It was a huge satisfying jump in every area, ( remember in 2007 Nikon's flagship was a crop sensor 12mp camera, and my 40D was 10)
I get what they are doing, and why, but it takes a little of the fun out of it.....;-))

 7 
 on: March 16, 2017, 10:54:57 AM 
Started by mjperini - Last post by Bob Atkins
It's a problem known as "The Paradox of Choice". See the Wikipedia article here - https://en.wikipedia.org/wiki/The_Paradox_of_Choice

The more choices there are, the less happy you may be with what you finally choose - because you're never sure you made the right/best choice!

 8 
 on: March 15, 2017, 02:36:09 PM 
Started by mjperini - Last post by mjperini
Bob,
That was really helpful, thanks a lot.
I think it is an option that creates more confusion than Canon thinks---- at least on my part.

 9 
 on: March 14, 2017, 12:58:37 PM 
Started by mjperini - Last post by Bob Atkins
The 77D is probably more about marketing than technology. The more choices Canon give customers the more likely it is that one of them will fit their needs and price range. That's the theory anyway. It also causes confusion about what to bay and what the differences are. Too many options con't always make life easier for customers.

The main "upgrade" of the 77D is the use of the new DIGIC 7 processing chip. This appears to allow them to offer a slightly higher ISO range, presumably due to slightly better noise reduction algorithms. It may also slightly improve AF tracking performance. However these are likely to me marginal gains. Measurably better in lab tests but probably not really noticeable to user who isn't looking for them.

As it is now I think the 80D has a longer battery life, a faster shutter, higher viewfinder magification, a faster shooting rate (both JPEG and RAW), better weather sealing and a headphone jack for monitoring audio when shooting video. The 80D also has an 8 way control bad, the 77D has a 4 way. The 77D has bluetooth, is slightly cheaper and has a larger buffer, plus the DIGIC 7 advantages.

I'm sure the 90D will have all the additional features of the 77D (mainly a DIGIC 7 processore), plus more. Canon's main goal in fife is to get you to upgrade in small step. i.e. for you to buy a new camera every year or two. They are all good cameras, each one slightly better then the previous one. If you buy the 77D now, Canon probably hope that you'll move to a 90D when they release one!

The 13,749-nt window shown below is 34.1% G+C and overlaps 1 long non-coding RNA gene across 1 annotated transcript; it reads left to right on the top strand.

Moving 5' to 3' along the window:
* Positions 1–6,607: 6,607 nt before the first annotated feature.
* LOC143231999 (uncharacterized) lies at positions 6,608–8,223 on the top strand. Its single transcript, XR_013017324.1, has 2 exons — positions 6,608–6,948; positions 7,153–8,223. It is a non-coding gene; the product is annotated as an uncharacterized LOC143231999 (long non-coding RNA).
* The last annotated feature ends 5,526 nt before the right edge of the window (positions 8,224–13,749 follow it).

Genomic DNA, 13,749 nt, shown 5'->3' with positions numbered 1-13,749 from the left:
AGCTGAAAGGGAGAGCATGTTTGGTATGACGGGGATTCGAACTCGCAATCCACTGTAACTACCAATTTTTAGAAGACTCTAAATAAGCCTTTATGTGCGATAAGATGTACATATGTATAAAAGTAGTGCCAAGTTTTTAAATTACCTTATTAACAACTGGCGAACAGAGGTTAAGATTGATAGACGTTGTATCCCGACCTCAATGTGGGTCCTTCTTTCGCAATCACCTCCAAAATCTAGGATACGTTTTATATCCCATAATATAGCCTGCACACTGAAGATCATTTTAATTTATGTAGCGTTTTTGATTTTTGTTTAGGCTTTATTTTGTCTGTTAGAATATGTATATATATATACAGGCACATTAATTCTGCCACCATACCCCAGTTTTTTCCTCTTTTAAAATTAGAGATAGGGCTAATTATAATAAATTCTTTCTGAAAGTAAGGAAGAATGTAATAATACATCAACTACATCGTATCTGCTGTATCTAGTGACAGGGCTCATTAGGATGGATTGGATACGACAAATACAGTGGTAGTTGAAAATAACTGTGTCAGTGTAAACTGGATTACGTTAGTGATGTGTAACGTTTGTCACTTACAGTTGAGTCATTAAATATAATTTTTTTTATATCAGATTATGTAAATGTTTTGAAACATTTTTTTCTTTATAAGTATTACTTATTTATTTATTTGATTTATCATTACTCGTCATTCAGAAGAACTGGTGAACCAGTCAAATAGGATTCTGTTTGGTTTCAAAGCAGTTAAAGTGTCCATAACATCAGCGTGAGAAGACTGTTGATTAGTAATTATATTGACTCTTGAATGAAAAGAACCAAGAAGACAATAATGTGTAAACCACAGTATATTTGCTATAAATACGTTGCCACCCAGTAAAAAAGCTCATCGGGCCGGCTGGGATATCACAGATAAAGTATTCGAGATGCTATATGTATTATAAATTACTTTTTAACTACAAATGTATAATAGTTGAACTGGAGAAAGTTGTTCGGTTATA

The EOS 77D is $ 899 and should be shipping by the end of March (http://www.adorama.com/ica77d.html?kbid=12417)
The EOS 80D is $1099 and ships right away (with $44 in store credit) (http://www.adorama.com/ica80d.html?kbid=12417)

So I wouldn't say the 77D is an 80D killer. It's an option with fewer features in general, but with a few things the 80D doesn't have. There's still a choice there!

 10 
 on: March 01, 2017, 12:37:00 PM 
Started by mjperini - Last post by mjperini
Hi Bob, I hope this finds you well, and preparing for spring....
I'd love to hear your comments on the new 77D, and why Canon felt it was necessary to create another line above the Rebels?
It looks like a very nice camera giving up very little to the 80D
The Rebels have always been good cameras and good values, I almost wonder if the 'Rebel' name vas become too associated with the idea of a first step serious camera for 'Soccer Moms & Dads' (at which it excels) ??
It seems like a lot of camera for the money--Digic7 vs 6 in the 80D, better stated ISO, but not a 100% viewfinder.
There must be a real reason to create a new category, because it also creates some confusion.
I may be missing something but it looks like it would kill 80D sales ??
all the best